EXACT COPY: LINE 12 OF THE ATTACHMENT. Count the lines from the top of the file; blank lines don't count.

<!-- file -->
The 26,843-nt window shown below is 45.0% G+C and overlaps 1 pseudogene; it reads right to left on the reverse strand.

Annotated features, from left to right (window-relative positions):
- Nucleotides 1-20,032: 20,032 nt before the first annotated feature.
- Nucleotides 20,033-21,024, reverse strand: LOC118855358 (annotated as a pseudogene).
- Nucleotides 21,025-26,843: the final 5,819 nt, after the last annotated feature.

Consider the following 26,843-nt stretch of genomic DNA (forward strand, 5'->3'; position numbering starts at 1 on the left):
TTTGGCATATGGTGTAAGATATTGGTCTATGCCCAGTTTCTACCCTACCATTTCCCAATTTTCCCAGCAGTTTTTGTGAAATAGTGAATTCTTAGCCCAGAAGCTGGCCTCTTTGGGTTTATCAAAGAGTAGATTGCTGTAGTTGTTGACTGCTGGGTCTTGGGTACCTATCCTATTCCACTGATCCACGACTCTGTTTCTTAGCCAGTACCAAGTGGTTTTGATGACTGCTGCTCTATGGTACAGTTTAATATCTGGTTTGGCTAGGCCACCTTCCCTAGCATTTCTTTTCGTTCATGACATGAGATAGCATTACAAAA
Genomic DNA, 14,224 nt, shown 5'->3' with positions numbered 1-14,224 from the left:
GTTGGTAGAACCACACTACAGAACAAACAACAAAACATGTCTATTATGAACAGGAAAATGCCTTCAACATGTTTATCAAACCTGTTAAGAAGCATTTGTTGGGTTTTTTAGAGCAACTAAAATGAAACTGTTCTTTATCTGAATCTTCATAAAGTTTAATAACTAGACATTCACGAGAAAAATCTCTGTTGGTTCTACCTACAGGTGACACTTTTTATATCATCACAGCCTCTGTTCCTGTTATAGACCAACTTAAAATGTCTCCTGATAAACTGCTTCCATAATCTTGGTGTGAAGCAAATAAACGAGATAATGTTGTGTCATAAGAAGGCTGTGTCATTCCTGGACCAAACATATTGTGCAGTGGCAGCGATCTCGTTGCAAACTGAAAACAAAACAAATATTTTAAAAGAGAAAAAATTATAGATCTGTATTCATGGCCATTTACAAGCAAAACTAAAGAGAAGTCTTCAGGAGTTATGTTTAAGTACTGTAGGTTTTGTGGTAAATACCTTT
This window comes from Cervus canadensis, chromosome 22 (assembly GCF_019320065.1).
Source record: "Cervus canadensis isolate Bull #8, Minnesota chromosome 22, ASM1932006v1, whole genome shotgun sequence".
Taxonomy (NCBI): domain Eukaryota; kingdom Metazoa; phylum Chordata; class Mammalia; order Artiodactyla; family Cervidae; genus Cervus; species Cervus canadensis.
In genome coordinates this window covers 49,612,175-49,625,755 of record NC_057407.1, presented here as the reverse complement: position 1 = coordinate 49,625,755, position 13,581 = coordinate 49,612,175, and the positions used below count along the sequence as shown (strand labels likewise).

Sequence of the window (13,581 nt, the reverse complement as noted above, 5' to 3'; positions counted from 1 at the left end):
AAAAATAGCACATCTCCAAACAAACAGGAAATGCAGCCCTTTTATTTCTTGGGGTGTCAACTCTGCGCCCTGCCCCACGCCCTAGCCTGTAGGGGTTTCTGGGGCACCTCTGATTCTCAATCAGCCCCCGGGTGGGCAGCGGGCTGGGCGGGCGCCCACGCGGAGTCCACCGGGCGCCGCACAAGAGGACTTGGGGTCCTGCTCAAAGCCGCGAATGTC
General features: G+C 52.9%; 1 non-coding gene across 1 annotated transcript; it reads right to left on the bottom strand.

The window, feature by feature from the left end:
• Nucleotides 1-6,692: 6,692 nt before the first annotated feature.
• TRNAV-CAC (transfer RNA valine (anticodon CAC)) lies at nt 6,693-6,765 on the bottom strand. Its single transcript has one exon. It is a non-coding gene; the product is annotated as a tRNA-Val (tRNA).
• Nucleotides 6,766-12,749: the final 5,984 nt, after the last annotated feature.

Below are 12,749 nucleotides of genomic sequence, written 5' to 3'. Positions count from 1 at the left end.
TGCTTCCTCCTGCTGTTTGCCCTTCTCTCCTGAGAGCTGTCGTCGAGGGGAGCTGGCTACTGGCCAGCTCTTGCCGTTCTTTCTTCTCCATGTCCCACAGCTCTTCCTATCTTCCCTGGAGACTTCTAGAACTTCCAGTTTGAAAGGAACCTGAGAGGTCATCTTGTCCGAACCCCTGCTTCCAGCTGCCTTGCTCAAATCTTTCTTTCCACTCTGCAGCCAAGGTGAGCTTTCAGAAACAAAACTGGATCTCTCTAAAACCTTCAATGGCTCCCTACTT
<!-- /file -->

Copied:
Taxonomy (NCBI): domain Eukaryota; kingdom Metazoa; phylum Chordata; class Mammalia; order Artiodactyla; family Cervidae; genus Cervus; species Cervus canadensis.